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Bodo agitation exposes Assam’s faultlines

The resurrection of the demand for the state of Bodoland can have dangerous implications and the Centre should immediately sit in discussion with the agitators

editorials Updated: Sep 01, 2016 20:15 IST
Uddalok Bhattacharya

Activists of All Bodo Student's Union (ABSU), National Democratic Front of Bodoland-Progressive (NDFB-P) and People's Joint Action Committee for Bodoland Movement (PJACBM) shout slogans while blocking the National highway 31 to demand the creation of a separate state (PTI)

The revival of the demand for Bodoland by the All Bodo Students Union shows that despite the assurances of the Central government and the alliance between the BJP and the Bodoland People’s Front, the 30-year-old issue has not died down. The agitation had been suspended before the Lok Sabha elections after the BJP assured the Bodo parties of support in creating a separate Bodoland. Aspirations of sub-nationalities linger and find expression in protests, agitations and, tragically, killings as had been seen when 70 Adivasis and Muslims were murdered by Bodo militants in December 2014. This showed the problem lay exactly where it was in 2012, when about the number had died in ethnic riots.

Read: Bodoland movement for separate state resumes after two years

During the assembly election campaign this year and also the canvassing for the Lok Sabha polls, the BJP gently stoked some old animosities in Assam by raking up the ‘foreigner’ issue. Prime Minister Narendra Modi in his Lok Sabha election campaigns had said foreigners must be prepared to leave India. In doing so the matter showed a regressive trend by going back almost to the point where the problem started. By all accounts the earliest settlers in the present-day Northeast, the Bodos, a scheduled tribe, form the region’s largest tribal group with an estimated 1.5 million people. They are scattered across Assam and some adjoining states, but the bulk of the Bodos live in the districts in the jurisdiction of the Bodoland Territorial Council (BTC). Clashes between Bodos and Muslims took place as early as in 1952. Three factors were mainly responsible for them: Struggle for control over land, vote-bank politics and demographic fears. The Bodos were a majority in the BTC area until the Muslims began coming in from the 1990s as farm hands and construction workers. In less than two decades, the Muslims came to outnumber the Bodos in certain pockets of Kokrajhar district. Fears of a demographic invasion from Bangladesh gripped Assam in 1979, triggering an anti-foreigner agitation that led to March 25, 1971, being set as the cut-off date for detecting and deporting aliens. Rapid changes in the demographic pattern in the BTC areas bred mistrust among both the Bodos and Muslims, though other non-Bodo communities have also suffered from time to time.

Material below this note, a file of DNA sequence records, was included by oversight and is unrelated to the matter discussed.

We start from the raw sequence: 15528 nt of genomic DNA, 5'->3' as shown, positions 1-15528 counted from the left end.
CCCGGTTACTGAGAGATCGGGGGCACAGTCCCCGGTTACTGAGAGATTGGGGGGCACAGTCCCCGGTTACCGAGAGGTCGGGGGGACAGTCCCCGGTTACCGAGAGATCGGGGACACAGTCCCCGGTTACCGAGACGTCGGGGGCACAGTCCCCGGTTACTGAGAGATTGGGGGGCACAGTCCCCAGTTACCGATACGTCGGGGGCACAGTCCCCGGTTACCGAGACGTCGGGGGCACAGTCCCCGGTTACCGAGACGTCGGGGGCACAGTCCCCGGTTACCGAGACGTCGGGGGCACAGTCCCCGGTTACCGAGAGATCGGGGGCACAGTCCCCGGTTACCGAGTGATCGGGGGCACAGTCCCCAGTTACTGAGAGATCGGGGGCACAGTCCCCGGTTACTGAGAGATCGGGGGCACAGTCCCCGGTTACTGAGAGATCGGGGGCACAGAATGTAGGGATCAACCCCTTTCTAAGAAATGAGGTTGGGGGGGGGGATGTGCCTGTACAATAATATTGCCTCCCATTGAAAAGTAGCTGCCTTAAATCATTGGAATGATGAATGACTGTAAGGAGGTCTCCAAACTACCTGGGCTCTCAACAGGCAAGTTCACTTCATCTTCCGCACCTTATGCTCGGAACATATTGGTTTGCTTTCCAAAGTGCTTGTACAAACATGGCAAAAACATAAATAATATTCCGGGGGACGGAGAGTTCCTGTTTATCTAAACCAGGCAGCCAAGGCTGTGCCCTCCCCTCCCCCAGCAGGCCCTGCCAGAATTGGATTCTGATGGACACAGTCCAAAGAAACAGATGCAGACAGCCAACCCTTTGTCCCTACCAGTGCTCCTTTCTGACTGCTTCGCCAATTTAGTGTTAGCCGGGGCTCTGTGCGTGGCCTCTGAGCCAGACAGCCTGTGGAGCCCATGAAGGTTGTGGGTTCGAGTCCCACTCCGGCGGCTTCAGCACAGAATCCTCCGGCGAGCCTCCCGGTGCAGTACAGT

Read: 3 NDFB(S) militants gunned down in Assam encounter

Paul Brass in his book The Politics of India since Independence has written “several sets of ethnic confrontations” intersect in Assam: Between Hindus and Muslims, plains people and hill tribals, plains tribals and non-tribals, etc. In this context the resurrection of the demand for the state of Bodoland can have dangerous implications and the Centre should immediately sit in discussion with the agitators.

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